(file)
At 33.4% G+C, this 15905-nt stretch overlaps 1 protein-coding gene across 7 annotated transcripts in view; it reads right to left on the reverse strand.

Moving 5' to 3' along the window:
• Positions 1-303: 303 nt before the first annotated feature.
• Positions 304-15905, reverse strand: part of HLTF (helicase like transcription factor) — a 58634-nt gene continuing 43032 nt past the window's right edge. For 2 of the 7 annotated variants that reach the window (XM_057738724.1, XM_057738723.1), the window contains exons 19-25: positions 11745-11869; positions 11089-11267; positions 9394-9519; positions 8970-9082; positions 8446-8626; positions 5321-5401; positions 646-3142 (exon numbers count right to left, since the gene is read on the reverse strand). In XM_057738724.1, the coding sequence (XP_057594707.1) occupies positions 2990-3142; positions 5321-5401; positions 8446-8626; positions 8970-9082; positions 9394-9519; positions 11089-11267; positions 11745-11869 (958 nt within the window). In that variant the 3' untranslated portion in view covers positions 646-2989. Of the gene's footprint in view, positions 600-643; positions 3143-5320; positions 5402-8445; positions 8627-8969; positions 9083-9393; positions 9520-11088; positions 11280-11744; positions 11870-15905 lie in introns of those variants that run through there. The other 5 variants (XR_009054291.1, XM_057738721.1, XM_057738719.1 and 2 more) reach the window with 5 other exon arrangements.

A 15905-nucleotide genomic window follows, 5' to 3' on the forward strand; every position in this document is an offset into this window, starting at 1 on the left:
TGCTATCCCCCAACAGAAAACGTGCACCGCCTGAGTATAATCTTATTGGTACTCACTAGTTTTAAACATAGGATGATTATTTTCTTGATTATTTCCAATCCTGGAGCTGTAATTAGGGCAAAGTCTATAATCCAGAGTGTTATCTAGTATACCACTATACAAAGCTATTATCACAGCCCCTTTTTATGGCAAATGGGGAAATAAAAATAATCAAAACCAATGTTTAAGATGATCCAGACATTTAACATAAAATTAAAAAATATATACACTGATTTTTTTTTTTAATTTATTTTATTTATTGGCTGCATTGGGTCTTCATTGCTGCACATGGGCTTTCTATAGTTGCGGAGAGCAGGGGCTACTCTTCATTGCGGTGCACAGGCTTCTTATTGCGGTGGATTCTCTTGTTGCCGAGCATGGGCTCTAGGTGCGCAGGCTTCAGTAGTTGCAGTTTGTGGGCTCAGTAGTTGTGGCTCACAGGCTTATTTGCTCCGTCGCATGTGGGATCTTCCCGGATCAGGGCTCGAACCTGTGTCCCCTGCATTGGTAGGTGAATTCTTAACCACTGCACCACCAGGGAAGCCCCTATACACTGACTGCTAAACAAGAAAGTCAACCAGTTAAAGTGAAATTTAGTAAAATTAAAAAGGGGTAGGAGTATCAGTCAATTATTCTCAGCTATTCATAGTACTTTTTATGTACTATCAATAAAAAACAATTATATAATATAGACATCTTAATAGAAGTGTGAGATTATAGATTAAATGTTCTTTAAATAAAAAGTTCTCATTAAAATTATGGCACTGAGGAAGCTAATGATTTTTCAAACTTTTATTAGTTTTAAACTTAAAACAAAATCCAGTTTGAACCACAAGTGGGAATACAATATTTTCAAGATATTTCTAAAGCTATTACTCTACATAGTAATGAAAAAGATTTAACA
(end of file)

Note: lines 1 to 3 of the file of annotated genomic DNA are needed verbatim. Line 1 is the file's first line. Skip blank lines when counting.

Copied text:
At 33.4% G+C, this 15905-nt stretch overlaps 1 protein-coding gene across 7 annotated transcripts in view; it reads right to left on the reverse strand.

Moving 5' to 3' along the window:
• Positions 1-303: 303 nt before the first annotated feature.